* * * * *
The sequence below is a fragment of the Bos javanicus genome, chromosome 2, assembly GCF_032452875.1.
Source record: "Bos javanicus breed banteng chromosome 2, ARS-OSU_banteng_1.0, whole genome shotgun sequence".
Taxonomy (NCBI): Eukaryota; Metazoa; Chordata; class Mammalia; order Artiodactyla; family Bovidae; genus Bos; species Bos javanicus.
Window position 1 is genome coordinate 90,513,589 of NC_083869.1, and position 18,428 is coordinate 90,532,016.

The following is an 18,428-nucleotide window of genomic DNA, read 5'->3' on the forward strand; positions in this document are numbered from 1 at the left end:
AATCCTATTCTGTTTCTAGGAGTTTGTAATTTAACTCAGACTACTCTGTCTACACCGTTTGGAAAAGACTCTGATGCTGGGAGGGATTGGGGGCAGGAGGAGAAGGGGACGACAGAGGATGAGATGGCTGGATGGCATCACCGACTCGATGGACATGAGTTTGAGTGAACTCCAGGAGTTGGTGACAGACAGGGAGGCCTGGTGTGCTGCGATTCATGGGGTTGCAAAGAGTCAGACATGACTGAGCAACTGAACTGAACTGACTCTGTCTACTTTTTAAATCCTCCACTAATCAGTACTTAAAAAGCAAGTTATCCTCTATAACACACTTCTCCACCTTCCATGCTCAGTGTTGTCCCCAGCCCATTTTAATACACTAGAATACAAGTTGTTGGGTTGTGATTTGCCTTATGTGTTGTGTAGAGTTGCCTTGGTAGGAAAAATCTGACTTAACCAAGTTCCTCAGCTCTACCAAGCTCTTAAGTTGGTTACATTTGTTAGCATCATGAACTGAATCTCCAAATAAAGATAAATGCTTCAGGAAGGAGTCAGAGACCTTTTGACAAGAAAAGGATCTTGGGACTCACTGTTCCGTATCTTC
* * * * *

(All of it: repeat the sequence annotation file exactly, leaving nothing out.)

The sequence below is a fragment of the Bos javanicus genome, chromosome 2, assembly GCF_032452875.1.
Source record: "Bos javanicus breed banteng chromosome 2, ARS-OSU_banteng_1.0, whole genome shotgun sequence".
Taxonomy (NCBI): Eukaryota; Metazoa; Chordata; class Mammalia; order Artiodactyla; family Bovidae; genus Bos; species Bos javanicus.
Window position 1 is genome coordinate 90,513,589 of NC_083869.1, and position 18,428 is coordinate 90,532,016.

The following is an 18,428-nucleotide window of genomic DNA, read 5'->3' on the forward strand; positions in this document are numbered from 1 at the left end:
AATCCTATTCTGTTTCTAGGAGTTTGTAATTTAACTCAGACTACTCTGTCTACACCGTTTGGAAAAGACTCTGATGCTGGGAGGGATTGGGGGCAGGAGGAGAAGGGGACGACAGAGGATGAGATGGCTGGATGGCATCACCGACTCGATGGACATGAGTTTGAGTGAACTCCAGGAGTTGGTGACAGACAGGGAGGCCTGGTGTGCTGCGATTCATGGGGTTGCAAAGAGTCAGACATGACTGAGCAACTGAACTGAACTGACTCTGTCTACTTTTTAAATCCTCCACTAATCAGTACTTAAAAAGCAAGTTATCCTCTATAACACACTTCTCCACCTTCCATGCTCAGTGTTGTCCCCAGCCCATTTTAATACACTAGAATACAAGTTGTTGGGTTGTGATTTGCCTTATGTGTTGTGTAGAGTTGCCTTGGTAGGAAAAATCTGACTTAACCAAGTTCCTCAGCTCTACCAAGCTCTTAAGTTGGTTACATTTGTTAGCATCATGAACTGAATCTCCAAATAAAGATAAATGCTTCAGGAAGGAGTCAGAGACCTTTTGACAAGAAAAGGATCTTGGGACTCACTGTTCCGTATCTTC